Climax

Album: Looking for Myself (2012)
Charted: 4 17
Play Video

Songfacts®:

  • This slow jam finds R&B singer Usher in lover mode as he croons in his falsetto, "Where are you now, when I need you around?" over producer Diplo's rippling synths. Diplo tweeted: "I'm pretty sure in 9 months there are gonna be a lot of new babies that this song is responsible for." The song was released via Twitter on February 14, 2012, as a Valentine's Day present for his fans.
  • Philadelphia producer Diplo's resume also includes Chris Brown's hit "Look At Me Now." He penned this song with Ariel Rechtshaid, who is the bassist of the Los Angeles-based folk-rock band Foreign Born, and has also produced for Cass McCombs, We Are Scientists and Plain White Ts. The third credited co-writer is South Florida singer-songwriter Redd Stylez, whose debut album Let It Play was released in 2006.
  • The strings were arranged by the Manhattan-based classical composer Nico Muhly, whose work with Pop/Rock musicians includes arrangements and orchestration for Grizzly Bear ("Ready, Able"), Antony and the Johnsons, ("Everglade") and Jónsi ("Go Do").
  • Speaking with US radio station V-103, Usher explained this is not intended to be a song about sex, but rather the complication of relationships. He said: "It's not even about sex. It's really about the ultimate experience or lack thereof. Or the finale of an experience of love and life. When you're in a relationship and it has kinda reached the climax of where it can go, you gotta let it go if you are not going to commit."
  • Diplo told MTV News about working with Usher on this song: "We got really luck on that one. We just had great chemistry. I was super-nervous working with him the first two days. The way we did it, it was just a super-open format. He was down to do whatever we were excited about."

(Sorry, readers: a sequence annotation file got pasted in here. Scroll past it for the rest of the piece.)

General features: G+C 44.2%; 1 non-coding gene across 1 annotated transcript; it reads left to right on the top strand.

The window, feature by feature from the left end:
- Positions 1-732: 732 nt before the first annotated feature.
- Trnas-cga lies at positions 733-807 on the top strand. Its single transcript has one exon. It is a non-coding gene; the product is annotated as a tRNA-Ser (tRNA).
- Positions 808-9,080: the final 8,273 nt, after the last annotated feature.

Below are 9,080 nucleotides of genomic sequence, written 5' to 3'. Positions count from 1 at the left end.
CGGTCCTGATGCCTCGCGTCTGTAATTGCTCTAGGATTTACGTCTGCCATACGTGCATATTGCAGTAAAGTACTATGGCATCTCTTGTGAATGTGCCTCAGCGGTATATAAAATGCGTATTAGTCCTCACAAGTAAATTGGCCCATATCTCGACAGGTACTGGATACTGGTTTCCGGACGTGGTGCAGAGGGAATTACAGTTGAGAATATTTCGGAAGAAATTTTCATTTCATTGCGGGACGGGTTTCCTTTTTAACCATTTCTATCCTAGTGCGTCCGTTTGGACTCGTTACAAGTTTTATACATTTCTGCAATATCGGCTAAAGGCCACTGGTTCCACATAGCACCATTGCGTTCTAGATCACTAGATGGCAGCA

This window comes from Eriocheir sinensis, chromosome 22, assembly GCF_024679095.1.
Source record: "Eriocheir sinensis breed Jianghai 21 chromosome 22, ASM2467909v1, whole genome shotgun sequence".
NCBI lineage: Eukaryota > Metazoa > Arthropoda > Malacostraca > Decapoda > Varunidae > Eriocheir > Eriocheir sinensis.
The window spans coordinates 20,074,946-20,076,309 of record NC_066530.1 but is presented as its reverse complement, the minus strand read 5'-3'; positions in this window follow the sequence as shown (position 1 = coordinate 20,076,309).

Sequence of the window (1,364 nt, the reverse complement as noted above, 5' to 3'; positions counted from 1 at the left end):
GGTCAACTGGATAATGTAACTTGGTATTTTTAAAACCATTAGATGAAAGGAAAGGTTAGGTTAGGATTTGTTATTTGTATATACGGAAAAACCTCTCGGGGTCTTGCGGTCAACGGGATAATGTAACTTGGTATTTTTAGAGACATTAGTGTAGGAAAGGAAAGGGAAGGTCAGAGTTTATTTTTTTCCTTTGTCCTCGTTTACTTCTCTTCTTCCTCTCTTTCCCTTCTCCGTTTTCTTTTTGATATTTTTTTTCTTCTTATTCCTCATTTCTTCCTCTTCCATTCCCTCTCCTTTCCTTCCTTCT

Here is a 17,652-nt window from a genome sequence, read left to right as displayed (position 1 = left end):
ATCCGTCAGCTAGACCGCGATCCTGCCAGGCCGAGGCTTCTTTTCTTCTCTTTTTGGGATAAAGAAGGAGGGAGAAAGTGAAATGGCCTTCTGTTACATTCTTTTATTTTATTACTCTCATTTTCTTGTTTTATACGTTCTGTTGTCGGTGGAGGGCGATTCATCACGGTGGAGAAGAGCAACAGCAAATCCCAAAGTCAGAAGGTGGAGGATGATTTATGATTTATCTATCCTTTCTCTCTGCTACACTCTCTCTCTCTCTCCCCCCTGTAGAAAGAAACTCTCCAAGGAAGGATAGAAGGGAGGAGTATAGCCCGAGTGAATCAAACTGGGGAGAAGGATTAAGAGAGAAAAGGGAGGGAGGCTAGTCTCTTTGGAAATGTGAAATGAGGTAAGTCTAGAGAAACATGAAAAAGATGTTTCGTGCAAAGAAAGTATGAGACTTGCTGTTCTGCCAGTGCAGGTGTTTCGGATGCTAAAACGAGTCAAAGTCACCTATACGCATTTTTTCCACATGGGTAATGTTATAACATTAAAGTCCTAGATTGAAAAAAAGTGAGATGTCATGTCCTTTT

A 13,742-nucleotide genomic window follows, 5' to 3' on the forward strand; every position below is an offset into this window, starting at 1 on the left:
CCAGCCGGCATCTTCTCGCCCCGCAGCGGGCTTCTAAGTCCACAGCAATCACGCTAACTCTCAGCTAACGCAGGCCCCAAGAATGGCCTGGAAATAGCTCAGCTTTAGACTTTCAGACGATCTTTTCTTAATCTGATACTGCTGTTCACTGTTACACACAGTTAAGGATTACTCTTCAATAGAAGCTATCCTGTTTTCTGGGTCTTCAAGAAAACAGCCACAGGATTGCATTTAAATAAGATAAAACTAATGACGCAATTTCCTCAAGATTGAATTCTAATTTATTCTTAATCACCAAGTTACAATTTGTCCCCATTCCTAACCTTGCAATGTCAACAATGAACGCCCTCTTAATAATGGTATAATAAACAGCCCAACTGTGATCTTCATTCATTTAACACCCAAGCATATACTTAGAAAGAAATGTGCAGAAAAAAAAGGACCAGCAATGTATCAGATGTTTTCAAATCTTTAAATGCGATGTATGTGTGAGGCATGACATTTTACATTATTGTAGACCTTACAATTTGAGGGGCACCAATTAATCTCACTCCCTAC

• Speaking with UK newspaper The Guardian, Diplo explained the song started with the concept about looking back at what he felt at one time was a perfect relationship. He explained: "With this one I had explained to him about a moment I had with a girl where I felt like I could die with her and be content, but I didn't and life moved on, and that point in my life was over. It was a sad feeling but it was beautiful. He was relating with me about the idea and how many times you think things are perfect and feel that way but they can pass. I remember I was tryin' to explain a Portuguese word 'saudade' to him when we were just writing the lyrics; it's the feeling of nostalgia, but it's hard to make sense of in English."
  • This topped Time magazine's Best Songs of 2012 list. Runner-up was PSY's "Gangnam Style."
  • As well as addressing romance, Usher also uses creative wordplay to pay homage to electronic dance music. "It's about a relationship that was cut short because I was unwilling to move to the next level," he explained to Entertainment Weekly. "A lot of times, it's about sex first if there's not a deeper connection. So you reach that climax and then it's like, 'Man, let's just separate.' I was also hanging out in a lot of EDM clubs, and there's this point where the song reaches the climax and then drops back down, so there are double and triple entendres there."

Comments

Be the first to comment...

Editor's Picks

Modern A Cappella with Peder Karlsson of The Real Group

Modern A Cappella with Peder Karlsson of The Real GroupSong Writing

The leader of the Modern A Cappella movement talks about the genre.

Don Brewer of Grand Funk

Don Brewer of Grand FunkSongwriter Interviews

The drummer and one of the primary songwriters in Grand Funk talks rock stardom and Todd Rundgren.

Vanessa Carlton

Vanessa CarltonSongwriter Interviews

The "A Thousand Miles" singer on what she thinks of her song being used in White Chicks and how she captured a song from a dream.

Jimmy Jam

Jimmy JamSongwriter Interviews

The powerhouse producer behind Janet Jackson's hits talks about his Boyz II Men ballads and regrouping The Time.

Spooner Oldham

Spooner OldhamSongwriter Interviews

His keyboard work helped define the Muscle Shoals sound and make him an integral part of many Neil Young recordings. Spooner is also an accomplished songwriter, whose hits include "I'm Your Puppet" and "Cry Like A Baby."

Protest Songs

Protest SongsMusic Quiz

How well do you know your protest songs (including the one that went to #1)?